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Intrametropolitan Opportunity Structure and the Self-Employment of Asian and Latino Immigrants


  • Cathy Yang Liu

    (Georgia State University, Atlanta, GA, USA)


Using 2000 Census microdata for the Atlanta metropolitan area as a case study, this research investigates the effect of intrametropolitan opportunity structure and local area context, especially spatial structure, urban employment pattern, social environment, and ethnic concentration, on Asian and Latino immigrants’ incidence of self-employment. These two groups grew rapidly both in the total labor force and among the self-employed in Atlanta. It is found that living in central city and inner-ring suburbs depresses Latino immigrants’ entrepreneurial activities. The growth of trade jobs and concentration of immigrants in a local area both give rise to immigrant entrepreneurship. Results suggest that traditional theories such as disadvantage theory need to be reassessed in the context of new immigrant gateways, while the ethnic enclave hypothesis is still validated. Potential policies to promote immigrant entrepreneurship are also discussed.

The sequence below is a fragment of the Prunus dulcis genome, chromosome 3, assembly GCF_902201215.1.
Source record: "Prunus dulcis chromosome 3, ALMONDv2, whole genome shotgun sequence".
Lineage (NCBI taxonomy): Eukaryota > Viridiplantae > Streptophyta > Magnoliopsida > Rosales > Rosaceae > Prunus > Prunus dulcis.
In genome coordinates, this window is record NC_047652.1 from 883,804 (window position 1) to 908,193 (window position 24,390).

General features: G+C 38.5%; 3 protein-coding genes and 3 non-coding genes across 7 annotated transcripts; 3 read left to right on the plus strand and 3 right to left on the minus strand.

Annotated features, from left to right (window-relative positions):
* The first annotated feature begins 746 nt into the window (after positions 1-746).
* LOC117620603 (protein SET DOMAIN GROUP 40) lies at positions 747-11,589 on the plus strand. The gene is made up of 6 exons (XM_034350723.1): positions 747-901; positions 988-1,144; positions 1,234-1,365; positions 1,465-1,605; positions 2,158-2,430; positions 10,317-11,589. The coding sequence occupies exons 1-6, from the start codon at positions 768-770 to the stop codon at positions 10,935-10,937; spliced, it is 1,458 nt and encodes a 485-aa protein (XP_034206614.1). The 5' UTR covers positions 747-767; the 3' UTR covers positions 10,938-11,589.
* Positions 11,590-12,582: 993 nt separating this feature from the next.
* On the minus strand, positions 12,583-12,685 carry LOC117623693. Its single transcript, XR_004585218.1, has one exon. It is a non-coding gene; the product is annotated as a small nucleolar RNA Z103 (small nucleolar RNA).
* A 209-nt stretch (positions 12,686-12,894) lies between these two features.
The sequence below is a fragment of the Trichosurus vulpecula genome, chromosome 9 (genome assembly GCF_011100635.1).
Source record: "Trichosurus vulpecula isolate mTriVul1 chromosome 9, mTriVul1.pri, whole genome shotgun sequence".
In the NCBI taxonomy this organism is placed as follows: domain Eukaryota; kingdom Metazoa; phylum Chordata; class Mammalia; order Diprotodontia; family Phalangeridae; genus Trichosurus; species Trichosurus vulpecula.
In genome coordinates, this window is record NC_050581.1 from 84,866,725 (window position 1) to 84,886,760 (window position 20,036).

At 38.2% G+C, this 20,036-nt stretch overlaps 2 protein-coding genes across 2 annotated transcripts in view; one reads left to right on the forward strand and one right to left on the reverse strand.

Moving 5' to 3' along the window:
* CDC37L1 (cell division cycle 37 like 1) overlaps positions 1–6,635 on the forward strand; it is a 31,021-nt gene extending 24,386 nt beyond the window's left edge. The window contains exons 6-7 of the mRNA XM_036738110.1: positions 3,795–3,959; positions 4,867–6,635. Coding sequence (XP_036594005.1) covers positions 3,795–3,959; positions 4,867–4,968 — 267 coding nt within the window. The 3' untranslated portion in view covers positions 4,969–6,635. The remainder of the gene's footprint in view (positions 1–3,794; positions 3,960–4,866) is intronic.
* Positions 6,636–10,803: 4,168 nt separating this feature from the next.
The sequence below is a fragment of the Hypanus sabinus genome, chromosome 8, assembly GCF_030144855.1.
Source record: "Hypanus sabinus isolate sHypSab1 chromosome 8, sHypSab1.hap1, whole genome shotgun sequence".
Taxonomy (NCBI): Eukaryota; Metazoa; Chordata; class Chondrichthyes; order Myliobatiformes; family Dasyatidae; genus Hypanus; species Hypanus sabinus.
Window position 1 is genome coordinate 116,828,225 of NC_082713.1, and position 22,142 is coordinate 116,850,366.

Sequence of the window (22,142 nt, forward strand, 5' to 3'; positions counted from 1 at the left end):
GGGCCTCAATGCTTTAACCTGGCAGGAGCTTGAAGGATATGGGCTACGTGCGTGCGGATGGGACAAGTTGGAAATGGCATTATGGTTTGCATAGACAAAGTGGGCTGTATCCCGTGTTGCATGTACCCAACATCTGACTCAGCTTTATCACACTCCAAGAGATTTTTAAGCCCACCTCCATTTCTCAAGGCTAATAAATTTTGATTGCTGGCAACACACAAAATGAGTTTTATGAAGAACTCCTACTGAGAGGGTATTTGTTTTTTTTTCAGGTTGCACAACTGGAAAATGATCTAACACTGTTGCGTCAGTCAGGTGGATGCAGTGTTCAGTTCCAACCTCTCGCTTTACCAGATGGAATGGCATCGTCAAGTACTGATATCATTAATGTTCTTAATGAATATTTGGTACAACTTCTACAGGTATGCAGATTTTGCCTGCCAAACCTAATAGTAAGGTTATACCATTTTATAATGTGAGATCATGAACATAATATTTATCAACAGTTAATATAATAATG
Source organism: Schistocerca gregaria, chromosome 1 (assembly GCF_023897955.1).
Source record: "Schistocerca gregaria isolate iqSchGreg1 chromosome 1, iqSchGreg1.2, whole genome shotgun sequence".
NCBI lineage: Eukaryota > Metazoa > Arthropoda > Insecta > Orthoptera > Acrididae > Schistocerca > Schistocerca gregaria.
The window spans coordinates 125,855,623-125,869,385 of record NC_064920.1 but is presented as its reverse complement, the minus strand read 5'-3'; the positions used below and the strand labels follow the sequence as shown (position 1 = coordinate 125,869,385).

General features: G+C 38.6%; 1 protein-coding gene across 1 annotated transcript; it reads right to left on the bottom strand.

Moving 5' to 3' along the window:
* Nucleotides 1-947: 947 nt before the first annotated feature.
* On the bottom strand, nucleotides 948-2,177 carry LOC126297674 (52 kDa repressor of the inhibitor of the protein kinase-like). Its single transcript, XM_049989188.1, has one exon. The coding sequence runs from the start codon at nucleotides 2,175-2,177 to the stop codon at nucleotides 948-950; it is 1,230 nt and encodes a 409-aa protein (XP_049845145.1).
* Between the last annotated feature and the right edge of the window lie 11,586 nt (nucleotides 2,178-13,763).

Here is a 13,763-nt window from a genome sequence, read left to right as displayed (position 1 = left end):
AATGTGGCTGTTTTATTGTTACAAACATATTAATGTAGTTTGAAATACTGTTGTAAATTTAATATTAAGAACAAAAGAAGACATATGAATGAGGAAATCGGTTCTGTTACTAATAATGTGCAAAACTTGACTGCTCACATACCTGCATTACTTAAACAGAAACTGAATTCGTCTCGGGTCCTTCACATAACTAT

Suggested Citation

  • Cathy Yang Liu, 2012. "Intrametropolitan Opportunity Structure and the Self-Employment of Asian and Latino Immigrants," Economic Development Quarterly, , vol. 26(2), pages 178-192, May.
  • Handle: RePEc:sae:ecdequ:v:26:y:2012:i:2:p:178-192

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    Cited by:

    1. Zhu, Pengyu & Liu, Cathy Yang & Painter, Gary, 2014. "Does residence in an ethnic community help immigrants in a recession?," Regional Science and Urban Economics, Elsevier, vol. 47(C), pages 112-127.
    2. Cathy Yang Liu & Gary Painter & Qingfang Wang, 2015. "Immigrant entrepreneurship and agglomeration in high-tech industries in the USA," Chapters,in: Innovation and Entrepreneurship in the Global Economy, chapter 8, pages 184-209 Edward Elgar Publishing.
    3. Eric Fong & James Jeong & Alice Hoe & Siyue Tian, 2015. "Earnings of Immigrant Entrepreneurs and Paid Workers in Canadian Gateway and Non-gateway Metropolises," Population Research and Policy Review, Springer;Southern Demographic Association (SDA), vol. 34(2), pages 279-305, April.


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